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Thread: Burmese Dha

  1. #1
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    Burmese Dha

    i see we've not had a dha here recently, so i'll throw this one out for your perusal:







    the other side of the brass central section shows a phoenix, hintha or garuda bird.




    with new baldric
    Last edited by W. Kroncke; 08-10-2008 at 02:51 AM.
    CAVE CANEM RADIX LECTI ET SEMPER PARATUS
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    Dum sanctis patriae legibus obsequimur

    If you think you're a person of some influence,
    try orderin' someone else's dog around.

  2. #2
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    very nice dha, what are the measurements?
    Cotton baldric are hard to get, my source tels me Birma is the only place to get them.
    More Sweat In Training Less Blood In Combat
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  3. #3
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    Lightbulb Burmese Dha blade

    good
    Last edited by kevin.feng; 08-10-2008 at 09:25 AM. Reason: wrong posting

  4. #4
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    .
    .
    Last edited by kevin.feng; 08-10-2008 at 09:26 AM.

  5. #5
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    Grip is 8.25" long, blade is 24.5", 1.139" wide at guard, reduces down to 0.965", expanding back to 1.085" about 6" from the tip. thickness at handgrip junction is 0.353", distal taper to 0.240 9" from grip where the square edged spine then is rounded to the tip. (smaller measurements by digital caliper ). scabbard is 25" long and is a lot finer made than any of my others.

    baldric is made from a 2 metre hunk of nylon climbing rope until i can get around to buying a proper one from the region - mr. cozun (www.cozun.com) can supply them in various colors. (braided cotton sash cord can sometimes be found in hardware stores and is a reasonable substitute & can be dyed - i can't find any locally tho, but had some decorative blue & gold climbing rope on hand)

    here's one on a short (18.5" blade, 10.5" grip) cozun darb of mine: (i retied the knot with a carrick bend)

    this is the first one mr. cozun had made with the double pinned full tang back in 2006, HC steel blade, differentially hardened (has a faint hamon). decorations were stamped in before hardening.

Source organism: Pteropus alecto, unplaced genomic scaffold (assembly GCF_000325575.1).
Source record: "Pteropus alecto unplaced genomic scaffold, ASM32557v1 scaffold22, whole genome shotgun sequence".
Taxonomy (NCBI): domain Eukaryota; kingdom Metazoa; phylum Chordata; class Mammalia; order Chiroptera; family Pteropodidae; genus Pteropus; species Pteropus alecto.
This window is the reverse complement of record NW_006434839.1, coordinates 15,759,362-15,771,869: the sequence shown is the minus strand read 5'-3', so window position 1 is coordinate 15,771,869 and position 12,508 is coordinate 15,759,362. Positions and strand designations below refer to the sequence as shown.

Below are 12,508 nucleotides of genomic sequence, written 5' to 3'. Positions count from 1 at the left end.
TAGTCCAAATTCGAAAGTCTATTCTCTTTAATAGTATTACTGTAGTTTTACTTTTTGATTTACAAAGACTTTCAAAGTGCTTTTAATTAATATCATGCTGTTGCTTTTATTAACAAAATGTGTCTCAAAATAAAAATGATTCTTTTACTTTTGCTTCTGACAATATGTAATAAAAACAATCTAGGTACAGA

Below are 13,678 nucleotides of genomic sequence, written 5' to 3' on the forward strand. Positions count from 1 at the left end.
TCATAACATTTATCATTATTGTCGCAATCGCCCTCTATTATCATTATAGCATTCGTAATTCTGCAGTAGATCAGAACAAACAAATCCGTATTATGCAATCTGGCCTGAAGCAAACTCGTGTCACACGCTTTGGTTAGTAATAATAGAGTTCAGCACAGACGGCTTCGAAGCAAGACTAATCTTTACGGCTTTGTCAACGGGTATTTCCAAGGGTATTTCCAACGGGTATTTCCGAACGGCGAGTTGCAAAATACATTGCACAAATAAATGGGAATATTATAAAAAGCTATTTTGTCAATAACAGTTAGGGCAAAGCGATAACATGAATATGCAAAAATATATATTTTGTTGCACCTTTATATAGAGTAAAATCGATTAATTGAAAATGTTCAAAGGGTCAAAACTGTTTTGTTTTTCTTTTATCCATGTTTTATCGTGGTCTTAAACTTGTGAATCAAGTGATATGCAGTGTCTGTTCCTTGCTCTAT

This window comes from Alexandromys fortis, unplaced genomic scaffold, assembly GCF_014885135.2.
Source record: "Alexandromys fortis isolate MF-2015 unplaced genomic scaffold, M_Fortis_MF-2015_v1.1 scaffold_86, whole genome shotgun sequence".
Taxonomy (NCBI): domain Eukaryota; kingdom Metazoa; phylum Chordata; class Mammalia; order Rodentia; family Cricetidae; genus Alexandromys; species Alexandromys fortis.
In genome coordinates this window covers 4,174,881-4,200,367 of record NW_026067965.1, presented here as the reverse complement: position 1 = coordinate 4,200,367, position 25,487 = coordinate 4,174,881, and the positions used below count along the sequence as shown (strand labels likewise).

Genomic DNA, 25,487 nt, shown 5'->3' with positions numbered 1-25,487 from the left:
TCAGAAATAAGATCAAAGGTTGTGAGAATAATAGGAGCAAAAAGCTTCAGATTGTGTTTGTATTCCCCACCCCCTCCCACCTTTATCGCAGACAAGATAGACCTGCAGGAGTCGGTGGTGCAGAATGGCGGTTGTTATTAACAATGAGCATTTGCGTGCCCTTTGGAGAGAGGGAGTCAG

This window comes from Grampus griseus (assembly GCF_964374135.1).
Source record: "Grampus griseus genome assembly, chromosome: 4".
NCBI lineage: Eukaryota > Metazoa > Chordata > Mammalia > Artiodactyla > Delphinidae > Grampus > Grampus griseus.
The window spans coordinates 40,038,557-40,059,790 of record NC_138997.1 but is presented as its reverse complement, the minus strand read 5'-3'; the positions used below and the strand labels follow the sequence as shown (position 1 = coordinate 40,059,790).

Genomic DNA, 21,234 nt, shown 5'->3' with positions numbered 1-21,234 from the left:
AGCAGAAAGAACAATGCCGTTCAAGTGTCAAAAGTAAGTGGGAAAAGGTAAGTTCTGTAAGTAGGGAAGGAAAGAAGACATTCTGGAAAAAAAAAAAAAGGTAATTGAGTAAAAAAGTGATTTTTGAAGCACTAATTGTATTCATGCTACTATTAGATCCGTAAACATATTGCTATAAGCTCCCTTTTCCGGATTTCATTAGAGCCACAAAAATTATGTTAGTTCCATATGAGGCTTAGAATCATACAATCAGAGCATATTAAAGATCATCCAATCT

Last edited by W. Kroncke; 08-10-2008 at 11:06 AM.
    CAVE CANEM RADIX LECTI ET SEMPER PARATUS
    Dic, hospes Spartae nos te hic vidisse iacentes,
    Dum sanctis patriae legibus obsequimur

    If you think you're a person of some influence,
    try orderin' someone else's dog around.

  6. #6
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    Yes Serge gets them from Birma..
    thanks for the measurements.
    More Sweat In Training Less Blood In Combat
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  7. #7
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    Nice dha Kronke! Any other pics of pieces to share?

  8. #8
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    well, i got another that looks like it came thru serge, posted HERE, and here's a few more older ones.













    picture of decorations on the blade of one (kukhuri scabbards above it)



    sword with above decorations, HI 20" Kobra Kukhuri below it.



    have another one or two about somewhere if i can find the pics...
    Last edited by W. Kroncke; 09-03-2008 at 10:48 PM.
    CAVE CANEM RADIX LECTI ET SEMPER PARATUS
    Dic, hospes Spartae nos te hic vidisse iacentes,
    Dum sanctis patriae legibus obsequimur

    If you think you're a person of some influence,
    try orderin' someone else's dog around.

  9. I only just came across this thread. Nice piece. The swollen grip is a bit unusual; more typically they are uniform in diameter. The bird is a peacock, the symbol of the Burmese royal house, and Burma in general.
    Mark Bowditch
    The Dha Research Archive